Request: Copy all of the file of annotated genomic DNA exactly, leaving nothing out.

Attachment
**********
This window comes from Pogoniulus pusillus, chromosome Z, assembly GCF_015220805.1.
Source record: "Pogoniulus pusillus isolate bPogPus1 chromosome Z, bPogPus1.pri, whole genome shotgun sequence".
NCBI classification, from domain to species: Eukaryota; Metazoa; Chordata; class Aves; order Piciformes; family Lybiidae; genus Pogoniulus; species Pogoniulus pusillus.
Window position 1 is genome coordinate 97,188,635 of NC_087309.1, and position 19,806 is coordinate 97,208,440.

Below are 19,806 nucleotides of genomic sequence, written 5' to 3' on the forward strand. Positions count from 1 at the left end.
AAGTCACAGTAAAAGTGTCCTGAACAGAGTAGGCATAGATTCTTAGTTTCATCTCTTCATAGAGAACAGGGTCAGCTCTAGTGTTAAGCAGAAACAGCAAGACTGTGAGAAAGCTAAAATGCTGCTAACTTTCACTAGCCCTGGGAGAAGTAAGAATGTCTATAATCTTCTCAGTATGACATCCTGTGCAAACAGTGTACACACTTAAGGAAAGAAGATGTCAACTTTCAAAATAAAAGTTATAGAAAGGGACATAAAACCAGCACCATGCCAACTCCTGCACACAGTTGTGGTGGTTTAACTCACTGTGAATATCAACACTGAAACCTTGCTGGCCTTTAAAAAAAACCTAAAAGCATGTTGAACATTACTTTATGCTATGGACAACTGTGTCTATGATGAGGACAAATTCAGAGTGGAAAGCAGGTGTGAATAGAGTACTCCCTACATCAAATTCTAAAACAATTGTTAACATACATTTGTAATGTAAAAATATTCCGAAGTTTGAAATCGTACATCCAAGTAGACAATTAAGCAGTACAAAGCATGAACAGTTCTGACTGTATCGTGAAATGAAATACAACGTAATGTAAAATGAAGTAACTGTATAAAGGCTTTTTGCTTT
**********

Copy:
This window comes from Pogoniulus pusillus, chromosome Z, assembly GCF_015220805.1.
Source record: "Pogoniulus pusillus isolate bPogPus1 chromosome Z, bPogPus1.pri, whole genome shotgun sequence".
NCBI classification, from domain to species: Eukaryota; Metazoa; Chordata; class Aves; order Piciformes; family Lybiidae; genus Pogoniulus; species Pogoniulus pusillus.
Window position 1 is genome coordinate 97,188,635 of NC_087309.1, and position 19,806 is coordinate 97,208,440.

Below are 19,806 nucleotides of genomic sequence, written 5' to 3' on the forward strand. Positions count from 1 at the left end.
AAGTCACAGTAAAAGTGTCCTGAACAGAGTAGGCATAGATTCTTAGTTTCATCTCTTCATAGAGAACAGGGTCAGCTCTAGTGTTAAGCAGAAACAGCAAGACTGTGAGAAAGCTAAAATGCTGCTAACTTTCACTAGCCCTGGGAGAAGTAAGAATGTCTATAATCTTCTCAGTATGACATCCTGTGCAAACAGTGTACACACTTAAGGAAAGAAGATGTCAACTTTCAAAATAAAAGTTATAGAAAGGGACATAAAACCAGCACCATGCCAACTCCTGCACACAGTTGTGGTGGTTTAACTCACTGTGAATATCAACACTGAAACCTTGCTGGCCTTTAAAAAAAACCTAAAAGCATGTTGAACATTACTTTATGCTATGGACAACTGTGTCTATGATGAGGACAAATTCAGAGTGGAAAGCAGGTGTGAATAGAGTACTCCCTACATCAAATTCTAAAACAATTGTTAACATACATTTGTAATGTAAAAATATTCCGAAGTTTGAAATCGTACATCCAAGTAGACAATTAAGCAGTACAAAGCATGAACAGTTCTGACTGTATCGTGAAATGAAATACAACGTAATGTAAAATGAAGTAACTGTATAAAGGCTTTTTGCTTT